After work Craig decided he need some foreign food, as in non-Japanese food. During lunch that day he thought they were serving gnocchi in tomato sauce and was really excited. It turned out to be fried prawns in a Chinese spicy chili sauce. There is a pizza place three minutes from the rokko train station. It was called “Pizza House F,” we don't know if there is an A through E somewhere. The majority of the menu was written in katakana, the alphabet they use for loaner words, so if you could pronounce things with a Japanese accent then you could figure out what the menu said because it was all transliterated English. I manged to read the entire toppings section – sure it took 5 min but now I know you can put bananas, eggs, squid, and tuna on a Japanese pizza. We opted for the more traditional bacon, mushroom and garlic. It was really good. We also ordered “Itaria” salads. We figured they'd have curred meats but they actually had pieces of clams and squids. It was more expensive than a noodle bar but definitely took care of the foreign food craving.
Tuesday, June 14, 2011
Before the class started (this was during our second week or so here), I went out to get the textbook. This involved wandering around Sannomiya until I got tired of looking on my own and eventually asked someone on the street where I could find a big bookstore. She said a bunch of stuff that, as far as I could tell, contained the word "left." Correctly interpreting my blank stare, she used hand gestures and a few words of English to make it clear that I needed to walk down the street, turn left, and the store would be on my left.
Thus was I introduced to Junkudo, probably the biggest bookstore in Kobe. If I could read in Japanese, I'd probably find it even more impressive. I think it's 5 stories (or maybe 6); all the English language books were, as far as I could tell, on the 4th floor. I got my textbooks and went home, thinking the adventure was over.
The next day, Naoko Yamaguchi, CDB international affairs coordinator and patron saint of highly educated illiterates, gave me a big manila envelope that contained, among other things, a spare copy of Minna no Nihongo that she had sitting around. So I had one copy too many of this book, which is worth 2,625 yen.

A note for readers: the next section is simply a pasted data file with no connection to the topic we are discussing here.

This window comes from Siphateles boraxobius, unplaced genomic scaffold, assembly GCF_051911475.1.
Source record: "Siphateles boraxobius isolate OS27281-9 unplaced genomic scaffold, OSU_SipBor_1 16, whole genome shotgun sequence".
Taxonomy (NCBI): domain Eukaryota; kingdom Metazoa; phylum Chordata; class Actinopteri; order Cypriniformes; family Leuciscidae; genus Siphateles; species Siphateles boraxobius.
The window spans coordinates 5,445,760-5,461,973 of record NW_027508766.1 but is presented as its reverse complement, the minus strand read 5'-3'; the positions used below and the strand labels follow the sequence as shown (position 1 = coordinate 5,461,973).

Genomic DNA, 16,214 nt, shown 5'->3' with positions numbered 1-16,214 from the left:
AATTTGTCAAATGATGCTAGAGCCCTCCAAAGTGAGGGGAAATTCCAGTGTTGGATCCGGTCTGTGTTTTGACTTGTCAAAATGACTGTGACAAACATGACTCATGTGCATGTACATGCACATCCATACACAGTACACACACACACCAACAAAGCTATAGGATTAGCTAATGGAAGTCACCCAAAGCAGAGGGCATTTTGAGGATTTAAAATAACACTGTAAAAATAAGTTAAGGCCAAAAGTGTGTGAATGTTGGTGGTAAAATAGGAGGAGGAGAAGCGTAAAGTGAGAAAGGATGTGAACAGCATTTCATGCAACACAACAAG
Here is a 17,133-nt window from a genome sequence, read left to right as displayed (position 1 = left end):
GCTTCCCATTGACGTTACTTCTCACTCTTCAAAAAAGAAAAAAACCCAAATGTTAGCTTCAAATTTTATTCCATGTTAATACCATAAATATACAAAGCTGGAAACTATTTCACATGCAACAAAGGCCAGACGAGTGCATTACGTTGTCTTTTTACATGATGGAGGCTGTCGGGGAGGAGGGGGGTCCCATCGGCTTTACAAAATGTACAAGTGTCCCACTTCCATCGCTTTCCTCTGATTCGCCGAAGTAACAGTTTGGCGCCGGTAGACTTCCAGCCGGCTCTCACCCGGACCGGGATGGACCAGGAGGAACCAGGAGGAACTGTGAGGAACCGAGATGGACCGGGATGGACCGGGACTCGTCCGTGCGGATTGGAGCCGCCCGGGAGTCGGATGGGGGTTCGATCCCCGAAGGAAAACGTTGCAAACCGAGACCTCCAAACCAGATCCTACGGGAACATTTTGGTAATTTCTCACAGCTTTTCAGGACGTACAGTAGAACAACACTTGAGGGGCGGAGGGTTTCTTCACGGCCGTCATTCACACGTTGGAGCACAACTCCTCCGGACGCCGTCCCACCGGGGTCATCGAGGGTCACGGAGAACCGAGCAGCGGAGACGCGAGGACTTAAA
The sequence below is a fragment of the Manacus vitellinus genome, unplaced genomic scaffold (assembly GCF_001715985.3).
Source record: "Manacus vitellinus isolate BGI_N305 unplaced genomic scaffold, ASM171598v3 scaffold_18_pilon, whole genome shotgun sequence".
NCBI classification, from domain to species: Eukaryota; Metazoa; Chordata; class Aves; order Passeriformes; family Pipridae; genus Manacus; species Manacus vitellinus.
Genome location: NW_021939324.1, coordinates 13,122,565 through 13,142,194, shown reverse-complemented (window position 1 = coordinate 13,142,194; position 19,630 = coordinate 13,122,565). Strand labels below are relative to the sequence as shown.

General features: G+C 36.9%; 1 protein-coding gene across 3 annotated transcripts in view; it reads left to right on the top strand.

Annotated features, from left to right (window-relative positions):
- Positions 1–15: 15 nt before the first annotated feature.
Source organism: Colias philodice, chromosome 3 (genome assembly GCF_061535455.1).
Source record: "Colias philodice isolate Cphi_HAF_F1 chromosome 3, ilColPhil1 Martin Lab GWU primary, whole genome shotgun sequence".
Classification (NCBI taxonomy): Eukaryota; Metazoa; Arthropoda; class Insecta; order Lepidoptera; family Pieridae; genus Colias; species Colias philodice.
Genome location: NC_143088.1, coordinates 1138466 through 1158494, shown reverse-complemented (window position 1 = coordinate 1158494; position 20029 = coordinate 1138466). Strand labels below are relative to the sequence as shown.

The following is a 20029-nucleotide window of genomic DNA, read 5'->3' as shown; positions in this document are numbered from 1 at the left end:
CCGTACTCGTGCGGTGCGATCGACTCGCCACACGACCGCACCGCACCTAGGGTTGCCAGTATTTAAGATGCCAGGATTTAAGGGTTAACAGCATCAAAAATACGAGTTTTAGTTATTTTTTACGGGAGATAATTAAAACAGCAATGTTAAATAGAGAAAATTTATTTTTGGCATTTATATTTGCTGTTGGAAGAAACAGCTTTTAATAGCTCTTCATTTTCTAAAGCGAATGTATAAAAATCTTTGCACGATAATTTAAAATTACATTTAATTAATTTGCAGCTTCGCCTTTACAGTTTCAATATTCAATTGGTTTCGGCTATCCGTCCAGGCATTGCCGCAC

Begin Junkudo round 2. A couple of days later, I found myself in Junkudo again, hoping to return the book for cash. Through hand motions and limited English (his) and Japanese (mine), the clerk made it clear to me that I couldn't return the book for cash; I had to find another book to exchange it for. It was late and I was in too much of a hurry to shop, so I decided to wait.
Yesterday was Junkudo round 3. I went in with a plan. I was going to get myself a pocket-sized English-Japanese dictionary, exchange it for my extra textbook, and be on my way. 10 minutes tops. I quickly found a small dictionary costing 1,800 yen. That meant that, with sales tax, the value of my new book was 735 yen less than my old one -- about $9.16. More money than I'd usually like to just lose, but better than the whole 2,625 yen. The clerk (who spoke, as far as I could tell, no English at all) had to make a phone call to make sure this was OK, then started explaining something very important to me, pointing to the price tags of both books and even pulling out a calculator to bring up that magic number of 735 yen. I just kept telling her it was OK, I understood that I was losing money on this deal. Eventually I realized that she wasn't taking no for an answer -- I wasn't going to leave that store without 2,625 yen worth of book. It's hard to find a book for 735 yen, especially when you're stuck in the English section. Eventually I grabbed the smallest paperback in the translated Japanese literature -- a short story called "The Hell Screen" by Ryunosuke Akutagawa. Exactly 735 yen. She seemed relieved that I'd correctly figured out what she wanted me to do.
I'd already read it.
Saturday, June 11, 2011
Today we did some exploring so I've got lots of pictures. We started out by going to Port Island so I could see where Craig is working. It is a human made island that's about 30 years old. Other than the RIKEN building and Craig's desk there wasn't much to see. One public sculpture/fountain and an Ikea, the third in Japan. Is what we came upon while walking around. There is a “Mimami Koen” South Park :) and a Central Park but the mosquitoes were out in force so taking a pleasant stroll wasn't an option. The Port Liner train had some nice views. Apparently it is quite the faux pas to stand in the wrong place on the platform.
We saw this sign, which we suspect is a Japanese Haiku.
After that we decided to take the train to Suma Temple. The temple was built in 886 A.D. and is the main temple for a specific sect of Buddhism. The location is mentioned both in The Tale of Genji, which was written during the 11th century and is the first novel ever written and The Tale of the Heike, an epic poem describing events from the 12th century. There were people clearly worshipping and leaving offerings so we were trying to be respectful with the picture taking. I didn't take any of anything people were praying in front of or chanting in. The grounds were gorgeous. Full grown trees were trimmed like bonsai, the buildings were ornately decorated, there was a museum section with little figurines made of rocks acting out famous historical meetings in the area and some statues were on motion detectors and would move if you passed your hand over them. Craig posed with a group of monkey statues that acted out see no evil, hear no evil, speak no evil and a couple more we hadn't heard of.
The Suma temple is a short walk from Suma Beach. In the summer time temporary structures are build and it turns into a boardwalk area. You can take a train right to the edge of the sand. These are pictures we took on a little pier people were fishing off of. I know my audience so all these pictures of Craig and I are for you, mom.